Doing slow work isn't necessarily starting over at all. But run run run all the time is definitely not going to do any good at all. There is nothing wrong with doing slow work and hauling to a race and doing an exhibition and adding speed to see if what you're doing is sinking in. In fact that is the best thing to do. But a horse with the training this particular one has really shouldn't be running a lot. Having a the basic foundation of training and having a horse extremely broke is important, I suppose I don't agree at all with having a "over broke" horse being a bad thing... no offense at all just my opinion. I personally prefer to have my horse completely broke before even attempting a barrel pattern. That way it shuts the door to as much frustration to both myself and the horse I am working the pattern on. Why wait for the frustration level to spike with speed because the horse isn't broke enough to the training desired to make a barrel horse? Trying to fight with a horse that simply doesn't understand how to break his body in half and give in the nose and hind end is a pain in itself, especially when trying to go around a barrel at a full run.

    Some horses need to add speed to their runs in order to work the "kinks" out... all horses and riders are different, but when a horse is lacking the foundation and the basics speed only makes the situation more difficult. :)
    Just curious....how long does it take you to get a horse breezing a solid pattern? I said that my previous post was built upon my horse HAVING a foundation.

    You say break his body in half around a barrel....what if that's not the horses style? What if you're trying to over train a horse that is a stiffer rollback style into a bendy wrap a barrel style? Maybe that's where in your experience a horse gets frustrated bc you're training for a cookie cutter "foundation" tht isn't his style.

    I don't want my horses Reiner broke. I don't want my horses to be super flexible bc you can run into one that can literally have its head one way an it's ass another.

    To me a foundation is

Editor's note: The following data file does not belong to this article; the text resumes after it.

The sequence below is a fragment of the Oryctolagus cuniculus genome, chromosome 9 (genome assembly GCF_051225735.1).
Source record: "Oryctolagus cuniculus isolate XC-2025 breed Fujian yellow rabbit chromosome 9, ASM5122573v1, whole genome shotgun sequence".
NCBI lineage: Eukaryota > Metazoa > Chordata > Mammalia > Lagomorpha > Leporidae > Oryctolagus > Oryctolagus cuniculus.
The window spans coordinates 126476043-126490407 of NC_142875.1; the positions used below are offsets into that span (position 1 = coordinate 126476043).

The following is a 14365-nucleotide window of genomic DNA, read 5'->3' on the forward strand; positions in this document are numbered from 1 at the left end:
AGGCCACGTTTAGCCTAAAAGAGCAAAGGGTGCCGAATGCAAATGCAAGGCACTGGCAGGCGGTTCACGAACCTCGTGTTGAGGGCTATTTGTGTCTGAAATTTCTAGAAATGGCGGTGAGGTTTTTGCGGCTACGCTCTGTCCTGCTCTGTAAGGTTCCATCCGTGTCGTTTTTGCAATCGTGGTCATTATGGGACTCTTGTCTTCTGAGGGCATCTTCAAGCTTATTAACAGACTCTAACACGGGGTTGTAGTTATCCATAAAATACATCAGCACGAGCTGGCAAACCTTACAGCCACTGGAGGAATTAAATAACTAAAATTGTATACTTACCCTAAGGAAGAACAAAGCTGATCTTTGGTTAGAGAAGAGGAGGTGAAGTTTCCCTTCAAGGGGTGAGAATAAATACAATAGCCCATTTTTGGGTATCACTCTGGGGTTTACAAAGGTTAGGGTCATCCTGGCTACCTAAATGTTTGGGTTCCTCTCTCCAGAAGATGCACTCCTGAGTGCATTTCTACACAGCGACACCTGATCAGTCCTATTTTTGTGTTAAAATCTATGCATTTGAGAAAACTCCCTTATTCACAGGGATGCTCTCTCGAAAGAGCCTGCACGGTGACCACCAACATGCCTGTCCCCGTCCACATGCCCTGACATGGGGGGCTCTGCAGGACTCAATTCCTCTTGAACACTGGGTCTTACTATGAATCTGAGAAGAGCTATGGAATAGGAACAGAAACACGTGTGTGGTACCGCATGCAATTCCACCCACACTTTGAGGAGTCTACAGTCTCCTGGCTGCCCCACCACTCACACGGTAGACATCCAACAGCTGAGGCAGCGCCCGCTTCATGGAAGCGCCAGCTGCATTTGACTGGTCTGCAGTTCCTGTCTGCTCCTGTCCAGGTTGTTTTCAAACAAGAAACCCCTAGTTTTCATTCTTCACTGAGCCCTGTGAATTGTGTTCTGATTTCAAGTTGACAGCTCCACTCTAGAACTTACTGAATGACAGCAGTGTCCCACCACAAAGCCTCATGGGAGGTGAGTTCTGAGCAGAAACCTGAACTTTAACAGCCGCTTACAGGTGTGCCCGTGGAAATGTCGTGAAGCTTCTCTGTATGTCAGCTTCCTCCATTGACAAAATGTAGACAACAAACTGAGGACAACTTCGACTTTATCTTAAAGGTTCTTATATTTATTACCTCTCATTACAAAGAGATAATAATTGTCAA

Counter arcs
    Lead changes
    Rollbacks
    Vertical/lateral flexion
    Moving off my legs

    That's it. I don't want my horse over broke at the poll bc when if I'm making a run and their not finishing their turn on my leg alone when I go to that face....I want an immediate response not a """whooooaaaa flex laterally" deal.

    These horses compete at SPEED. They have to learn how to handle that. I think it's mostly PEOPLE that need more slow work to get with a horse. You have a bad run? Ok it happens. Don't break all the way back down. Did your horse dive? Slow work that barrel then try it again that day or a different day depending on your horse. Here's where being a horseman comes into play. You have to know if their mind is ok. You can't just put all horses in a pile of "he's not turning right go back to a snaffle and do figure 8s"

    The fundamentals I teach are basic and effective. It's EASY for a horse to learn. Too many people throw a million things at a horse and the horse doesn't know what's expected on the pattern. It's simple....it stays fresh and fun.

    I've seen so many horses ruined and my own ruined by trainers that nitpick the small things. They get so confused and frustrated they just don't know what to do.

    You know what Lance graves teaches his colts? Leads....side pass. In 2 months that saddle broke horse is breezing a nice set.
    Now I'm not lance Graves...I want to enjoy loping my horses on a loose rein but I UNDERSTAND that. And he's winning.

    If you're always breaking down to slow work what are you accomplishing? Sometimes you have to trust what you've taught your horse...grit your teeth and push through it.

    My mare works BEAUTIFULLY at a lope but after being off for so long she's falling apart at a run. So what're we doing? Hauling and running! And guess what? She was a second off a pro horse in TX last week even though she screwed up her 1st barrel. So we slow worked 5 min on that the next day...made a perfect run then trail rode. That simple.

    Like I said the OPs horse....lameness check...chiro...leg cue work...trot it...lope it...run it and haul.


    Quote:
    Originally Posted by SorrelHorse    
    I'm with IRed. I'm tired of hearing "that horse needs more pattern work slow" when I take Selena to the gymkhanas to season her. Well, it's her seasoning year. She's squirrelly right now. Her slow work is probably the most beautiful thing you've ever seen. Doing more of that isn't going to fix her.

    So I haul ass at home sometimes. Whip and spur and pretend I'm competing. She gets messed up, I break her down, fix it, and then circle around and fly back to that point and try it again.
    YES that's what I'm saying lol.
    Hope never said run the horse over and over and over...She said, if the problem occurs at speed, fix it at speed. It does have its place.